\documentclass[tikz]{standalone}\def\W{3.762bp}\def\R{71.682bp}\def\D{12.9041bp}\usetikzlibrary{calc,hobby}\def\Y{-71.7013bp}\def\X{169.5538bp}\begin{document}\tikz[use Hobby shortcut,every path/.style={line width=\W,double distance=\D,white},b/.style={blank=soft}]{\def\Z{coordinate}\path(0,0)\Z(A)++(\X,0)\Z(C)++(\X,0)\Z(E)($(A)!.5!(C)$)++(0,\Y)\Z(B)++(\X,0)\Z(D);\def~#1#2{\definecolor{#1}{cmyk}{#2}} ~A{1,.25,0,0}~B{0,.342,.91,0}~C{0,0,0,1}~D{1,0,.91,.06}~E{0,.94,.65,0}\def~#1#2#3#4{\draw[save Hobby path={#1},double=#1,overlay](#1)+([closed]225:\R)..+([#2]315:\R)..+([#3]45:\R)..+([#4]135:\R); \path let\n!={\R+\D/2}in(#1)+(-\n!,0)+(\n!,0)+(0,-\n!)+(0,\n!);}\def\0#1{\draw[double=#1,restore and use Hobby path={#1}{disjoint,invert soft blanks}];}~A{}b{}~B{}{}b~C{}b{}\0B\0A~E b{}{}~D{}{}{}\0C\0E}\end{document}

LaTeX/TikZ (readable version)

The following longer version is probably easier to understand.

  • The overlapping of the rings is handled by drawing the rings with blank segments first. Then at a later stage, the rings are drawn again, but this time the blank segments are filled and the other already drawn segments of the rings remain untouched. Therefore clipping is not used at all.

  • The ring with the white margins is drawn by circle with a double line. The area between the lines is filled with the color of the ring and the thinner double lines form the outer and inner white margin.

  • The colors and dimensions are taken from the PDF page description of page 5 of the official document (see the answer of Peter Tayler).

\nofiles % .aux file is not needed
\documentclass[tikz]{standalone}
\usetikzlibrary{calc}
\usetikzlibrary{hobby}

\newcommand*{\xshift}{169.5538bp}
\newcommand*{\yshift}{-71.7013bp}
\newcommand*{\radius}{71.6821bp}
\newcommand*{\whitelinewidth}{3.762bp}
\newcommand*{\colorlinewidth}{12.9041bp}

\definecolor{color@A}{cmyk}{1, .25, 0, 0}
\definecolor{color@B}{cmyk}{0, .342, .91, 0}
\definecolor{color@C}{cmyk}{0, 0, 0, 1}
\definecolor{color@D}{cmyk}{1, 0, .91, .06}
\definecolor{color@E}{cmyk}{0, .94, .65, 0}

\begin{document}
  \begin{tikzpicture}[
    use Hobby shortcut,
    every path/.style = {
      line width      = \whitelinewidth,
      double distance = \colorlinewidth,
      white,
    },
  ]
    % define center coordinates for the five rings
    \path
      (0,0) coordinate (center@A)
      ++(\xshift, 0) coordinate (center@C)
      ++(\xshift, 0) coordinate (center@E)
      ($(center@A)!.5!(center@C)$) ++(0, \yshift) coordinate (center@B)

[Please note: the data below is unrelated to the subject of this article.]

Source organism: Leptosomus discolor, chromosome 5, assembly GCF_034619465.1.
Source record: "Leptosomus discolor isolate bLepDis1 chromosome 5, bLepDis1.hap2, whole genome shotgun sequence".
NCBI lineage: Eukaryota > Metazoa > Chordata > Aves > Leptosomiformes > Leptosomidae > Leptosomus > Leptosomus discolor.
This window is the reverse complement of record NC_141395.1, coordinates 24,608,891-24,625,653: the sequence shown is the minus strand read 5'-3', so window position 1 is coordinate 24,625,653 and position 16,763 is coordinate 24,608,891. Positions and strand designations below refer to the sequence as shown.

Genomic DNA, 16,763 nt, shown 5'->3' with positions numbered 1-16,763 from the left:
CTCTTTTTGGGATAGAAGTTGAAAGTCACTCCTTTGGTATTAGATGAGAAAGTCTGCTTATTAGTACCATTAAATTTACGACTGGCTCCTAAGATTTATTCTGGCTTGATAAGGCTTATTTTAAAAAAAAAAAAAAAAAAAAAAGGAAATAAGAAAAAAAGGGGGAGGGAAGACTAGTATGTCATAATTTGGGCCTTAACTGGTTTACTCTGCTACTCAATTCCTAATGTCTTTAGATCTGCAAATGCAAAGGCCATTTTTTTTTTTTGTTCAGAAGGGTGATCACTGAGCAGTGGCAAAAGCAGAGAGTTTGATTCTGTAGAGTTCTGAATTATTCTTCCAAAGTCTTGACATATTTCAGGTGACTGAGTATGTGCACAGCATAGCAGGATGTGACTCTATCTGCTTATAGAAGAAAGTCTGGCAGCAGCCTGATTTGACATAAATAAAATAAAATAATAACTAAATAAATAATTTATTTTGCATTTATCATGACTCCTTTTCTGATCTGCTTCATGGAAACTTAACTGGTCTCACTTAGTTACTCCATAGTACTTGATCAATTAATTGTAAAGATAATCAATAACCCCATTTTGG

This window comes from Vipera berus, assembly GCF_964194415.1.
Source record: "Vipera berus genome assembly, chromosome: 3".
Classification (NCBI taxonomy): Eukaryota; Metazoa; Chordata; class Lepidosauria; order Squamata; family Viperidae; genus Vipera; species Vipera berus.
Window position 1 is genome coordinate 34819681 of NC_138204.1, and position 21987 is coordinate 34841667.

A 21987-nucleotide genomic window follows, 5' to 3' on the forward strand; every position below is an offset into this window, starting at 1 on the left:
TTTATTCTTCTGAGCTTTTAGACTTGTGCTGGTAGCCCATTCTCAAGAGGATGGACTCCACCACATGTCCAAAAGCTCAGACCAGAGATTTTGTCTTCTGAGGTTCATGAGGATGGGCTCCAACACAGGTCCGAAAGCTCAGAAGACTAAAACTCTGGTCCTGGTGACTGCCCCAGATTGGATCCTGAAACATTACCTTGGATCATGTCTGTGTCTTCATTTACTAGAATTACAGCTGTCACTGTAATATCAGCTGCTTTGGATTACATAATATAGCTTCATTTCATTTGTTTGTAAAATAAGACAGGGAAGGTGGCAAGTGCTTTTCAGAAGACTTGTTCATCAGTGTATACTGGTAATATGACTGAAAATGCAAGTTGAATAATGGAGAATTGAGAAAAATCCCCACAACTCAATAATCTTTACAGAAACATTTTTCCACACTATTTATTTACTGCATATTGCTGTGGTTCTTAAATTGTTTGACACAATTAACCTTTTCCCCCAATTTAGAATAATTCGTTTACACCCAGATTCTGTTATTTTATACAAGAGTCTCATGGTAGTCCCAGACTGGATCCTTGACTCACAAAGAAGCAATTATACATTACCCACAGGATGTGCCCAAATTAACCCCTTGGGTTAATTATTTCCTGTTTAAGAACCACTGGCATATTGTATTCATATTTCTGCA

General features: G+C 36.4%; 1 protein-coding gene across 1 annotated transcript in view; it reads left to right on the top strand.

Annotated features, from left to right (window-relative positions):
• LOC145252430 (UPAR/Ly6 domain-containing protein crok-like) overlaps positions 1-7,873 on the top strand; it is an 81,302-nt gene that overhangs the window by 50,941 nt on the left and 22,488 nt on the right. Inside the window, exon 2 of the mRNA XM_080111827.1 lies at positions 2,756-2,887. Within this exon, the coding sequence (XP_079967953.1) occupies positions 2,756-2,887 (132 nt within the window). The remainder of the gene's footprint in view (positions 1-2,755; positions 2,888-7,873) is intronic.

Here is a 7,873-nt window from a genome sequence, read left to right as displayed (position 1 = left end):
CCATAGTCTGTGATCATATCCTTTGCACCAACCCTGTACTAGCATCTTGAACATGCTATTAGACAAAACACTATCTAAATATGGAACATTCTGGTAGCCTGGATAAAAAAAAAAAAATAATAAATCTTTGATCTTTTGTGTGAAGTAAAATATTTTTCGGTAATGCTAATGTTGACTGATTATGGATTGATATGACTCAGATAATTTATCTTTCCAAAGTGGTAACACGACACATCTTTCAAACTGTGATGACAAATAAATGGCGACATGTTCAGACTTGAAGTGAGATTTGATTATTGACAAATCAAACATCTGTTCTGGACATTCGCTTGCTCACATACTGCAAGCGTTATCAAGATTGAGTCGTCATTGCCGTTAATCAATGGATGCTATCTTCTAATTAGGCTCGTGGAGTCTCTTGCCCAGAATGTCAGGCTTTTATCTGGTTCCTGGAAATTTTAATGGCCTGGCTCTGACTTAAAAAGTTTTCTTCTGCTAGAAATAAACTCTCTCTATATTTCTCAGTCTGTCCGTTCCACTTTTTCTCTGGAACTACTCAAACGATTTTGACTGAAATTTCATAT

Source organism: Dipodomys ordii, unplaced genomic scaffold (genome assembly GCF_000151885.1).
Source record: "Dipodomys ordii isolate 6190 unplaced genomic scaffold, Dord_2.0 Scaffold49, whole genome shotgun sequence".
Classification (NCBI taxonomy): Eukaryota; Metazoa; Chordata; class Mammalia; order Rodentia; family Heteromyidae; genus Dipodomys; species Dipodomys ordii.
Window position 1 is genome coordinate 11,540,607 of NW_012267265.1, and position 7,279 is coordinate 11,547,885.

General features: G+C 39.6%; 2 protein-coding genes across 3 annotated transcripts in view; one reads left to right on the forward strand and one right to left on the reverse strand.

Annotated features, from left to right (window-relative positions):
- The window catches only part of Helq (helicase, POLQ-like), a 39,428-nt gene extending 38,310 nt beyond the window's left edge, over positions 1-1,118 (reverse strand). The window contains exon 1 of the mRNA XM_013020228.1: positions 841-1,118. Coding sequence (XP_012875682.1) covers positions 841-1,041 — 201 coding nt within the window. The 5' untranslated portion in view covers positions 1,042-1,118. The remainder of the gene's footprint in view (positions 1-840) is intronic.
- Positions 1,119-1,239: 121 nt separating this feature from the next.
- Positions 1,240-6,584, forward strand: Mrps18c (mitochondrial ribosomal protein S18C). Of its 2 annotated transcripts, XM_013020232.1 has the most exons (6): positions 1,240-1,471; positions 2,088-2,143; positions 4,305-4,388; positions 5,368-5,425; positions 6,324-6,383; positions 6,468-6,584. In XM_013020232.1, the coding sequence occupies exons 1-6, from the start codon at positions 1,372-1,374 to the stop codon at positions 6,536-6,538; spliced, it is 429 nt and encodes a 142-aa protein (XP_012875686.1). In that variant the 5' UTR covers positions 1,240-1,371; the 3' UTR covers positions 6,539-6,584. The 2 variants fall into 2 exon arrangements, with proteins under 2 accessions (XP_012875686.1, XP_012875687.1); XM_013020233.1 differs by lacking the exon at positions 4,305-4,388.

++(\xshift, 0) coordinate (center@D)
    ;
    % \drawring draws the first part of the ring with blank parts
    \newcommand*{\drawring}[4]{%
      \draw[
        save Hobby path = {path@#1},
        double          = {color@#1},
        overlay,
      ]
        (center@#1)
        +([closed] 225:\radius) .. +([#2] 315:\radius) ..
        +([#3] 45:\radius) .. +([#4] 135:\radius)
      ;
    }
    % \finishring draws the blank parts of the rings
    \newcommand*{\finishring}[1]{%
      \draw[
        double                     = {color@#1},
        restore and use Hobby path = {path@#1}{
          disjoint, 
          invert soft blanks
        },
      ];
    }
    \drawring{A}{}{blank=soft}{}
    \drawring{B}{}{}{blank=soft}
    \drawring{C}{}{blank=soft}{}
    \finishring{B}
    \finishring{A}
    \drawring{E}{blank=soft}{}{}
    \drawring{D}{}{}{}
    \finishring{C}
    \finishring{E}
    % set calculated bounding box
    \useasboundingbox
      let \n{r} = {\radius + \colorlinewidth/2}
      in
        (center@A) +(-\n{r}, \n{r}) % upper left corner
        (center@B -| center@E) +(\n{r}, -\n{r}) % lower right corner
    ;
  \end{tikzpicture}
\end{document}
\$\endgroup\$
  • \$\begingroup\$ To save a couple of bytes you can use \documentclass[tikz]{standalone} thanks to this tip. \$\endgroup\$ – Sriotchilism O'Zaic Apr 18 '17 at 19:38
  • \$\begingroup\$ @WheatWizard Thanks, answer is updated and further shortened by defining style b to avoid the lengthy blank=soft that is used four times. \$\endgroup\$ – Heiko Oberdiek Apr 18 '17 at 21:15
10
\$\begingroup\$

C++ 1024 bytes

Updated: Now with antialiasing. Code has been somewhat de-golfed while still fitting in (exactly) 1K.

Doesn't use any library functions except ostream functions to write output file.

#include <fstream>

namespace {
typedef double d;

int w=512;
d a=1./6,g=1./w,h=1./72,j=h+g,k=h-g,r=5./36;

struct p{d x,y;}ps[]={{5*a,a},{4*a,2*a},{3*a,a},{2*a,2*a},{a,a}};
struct c{unsigned char r,g,b;}cs[]={{237,51,78},{28,139,60},{0,0,0},{251,177,50},{8,133,194}};

d abs(d x) {return x<0?-x:x;}

d sqrt(d x) {
    d e=1e-6,y=1;
    for(;abs(y*y-x)>e;y=.5*(y+x/y));
    return y;
}

d dist(p c,p z) {
    d u=z.x-c.x,v=z.y-c.y; 
    return abs(r-sqrt(u*u+v*v));
}

c lerp(c a,c b,d t) {
    auto l=[=](d a,d b){return a+(b-a)*t;}; 
    return {l(a.r,b.r),l(a.g,b.g),l(a.b,b.b)};
}

d smoothstep(d z) {
    z=(z-j)/(k-j);
    z=z<0?0:z>1?1:z;
    return z*z*(3-2*z);
}

c color(p z) {
    c o{255,255,255};
    for(int i=0,j;i<5;++i){
        j=z.y<.25?i:4-i;
        o=lerp(o,cs[j],smoothstep(dist(ps[j],z)));
    }
    return o;
}
}

int main() {
    std::ofstream o("r.ppm",std::ofstream::binary);
    o<<"P6 "<<w<<" "<<w/2<<" 255\n";
    for(int y=0;y<w/2;++y)
        for(int x=0;x<w;++x)
            o.write((char*)&color(p{x*g,y*g}),3);;
}

Outputs a .ppm file:

enter image description here

\$\endgroup\$
  • 1
    \$\begingroup\$ This isn't code-golf: you can feel free to make your code legible, provide it fits in 1kB. \$\endgroup\$ – Peter Taylor Jan 22 '14 at 22:43
  • \$\begingroup\$ +1 for not even including <cmath> \$\endgroup\$ – epidemian Jan 2 '15 at 3:14